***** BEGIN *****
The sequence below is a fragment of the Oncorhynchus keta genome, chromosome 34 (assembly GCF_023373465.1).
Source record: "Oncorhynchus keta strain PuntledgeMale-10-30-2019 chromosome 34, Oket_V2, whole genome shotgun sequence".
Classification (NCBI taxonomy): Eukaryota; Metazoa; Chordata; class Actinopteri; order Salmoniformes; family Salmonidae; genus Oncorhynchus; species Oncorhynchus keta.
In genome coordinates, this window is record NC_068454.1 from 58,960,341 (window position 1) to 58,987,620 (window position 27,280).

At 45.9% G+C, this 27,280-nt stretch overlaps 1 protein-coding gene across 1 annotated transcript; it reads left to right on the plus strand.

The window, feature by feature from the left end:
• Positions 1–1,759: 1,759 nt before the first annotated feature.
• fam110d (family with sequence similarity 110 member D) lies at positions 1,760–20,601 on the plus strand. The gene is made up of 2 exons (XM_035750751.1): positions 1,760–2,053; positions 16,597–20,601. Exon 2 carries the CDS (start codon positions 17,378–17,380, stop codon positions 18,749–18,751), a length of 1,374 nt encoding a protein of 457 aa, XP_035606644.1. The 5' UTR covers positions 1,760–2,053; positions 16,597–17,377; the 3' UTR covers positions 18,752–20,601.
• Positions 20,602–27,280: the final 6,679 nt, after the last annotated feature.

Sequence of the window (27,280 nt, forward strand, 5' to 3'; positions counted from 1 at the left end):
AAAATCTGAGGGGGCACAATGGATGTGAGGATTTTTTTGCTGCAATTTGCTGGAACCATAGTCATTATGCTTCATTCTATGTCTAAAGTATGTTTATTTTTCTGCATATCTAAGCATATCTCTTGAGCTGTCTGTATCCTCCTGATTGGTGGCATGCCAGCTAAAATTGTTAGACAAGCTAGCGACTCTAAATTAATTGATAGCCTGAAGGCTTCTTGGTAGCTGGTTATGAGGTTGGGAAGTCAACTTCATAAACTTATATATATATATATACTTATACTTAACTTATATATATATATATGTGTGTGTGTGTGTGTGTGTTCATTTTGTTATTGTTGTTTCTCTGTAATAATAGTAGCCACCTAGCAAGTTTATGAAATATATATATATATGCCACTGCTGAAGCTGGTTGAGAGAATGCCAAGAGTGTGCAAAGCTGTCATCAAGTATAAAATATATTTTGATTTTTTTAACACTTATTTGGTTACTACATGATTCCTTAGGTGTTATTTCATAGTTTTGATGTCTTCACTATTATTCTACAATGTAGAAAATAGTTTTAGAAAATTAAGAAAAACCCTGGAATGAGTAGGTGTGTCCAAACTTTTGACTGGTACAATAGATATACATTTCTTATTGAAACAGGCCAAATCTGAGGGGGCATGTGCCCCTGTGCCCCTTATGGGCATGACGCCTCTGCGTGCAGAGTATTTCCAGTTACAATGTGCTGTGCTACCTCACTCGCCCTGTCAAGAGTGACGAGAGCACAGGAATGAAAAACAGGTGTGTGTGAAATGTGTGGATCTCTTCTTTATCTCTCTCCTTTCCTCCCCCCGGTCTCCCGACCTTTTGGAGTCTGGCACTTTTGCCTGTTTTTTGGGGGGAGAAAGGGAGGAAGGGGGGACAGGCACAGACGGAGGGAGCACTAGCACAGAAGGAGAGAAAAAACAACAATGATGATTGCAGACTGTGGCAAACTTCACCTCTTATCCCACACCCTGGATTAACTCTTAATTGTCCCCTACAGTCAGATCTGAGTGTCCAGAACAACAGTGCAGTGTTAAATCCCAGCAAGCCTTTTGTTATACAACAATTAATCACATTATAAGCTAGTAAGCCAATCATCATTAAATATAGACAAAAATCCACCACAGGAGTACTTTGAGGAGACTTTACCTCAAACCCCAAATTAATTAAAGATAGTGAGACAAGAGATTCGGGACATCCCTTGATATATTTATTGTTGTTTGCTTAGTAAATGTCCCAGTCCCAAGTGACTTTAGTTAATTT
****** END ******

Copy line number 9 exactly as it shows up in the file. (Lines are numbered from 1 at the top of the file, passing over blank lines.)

• Positions 20,602–27,280: the final 6,679 nt, after the last annotated feature.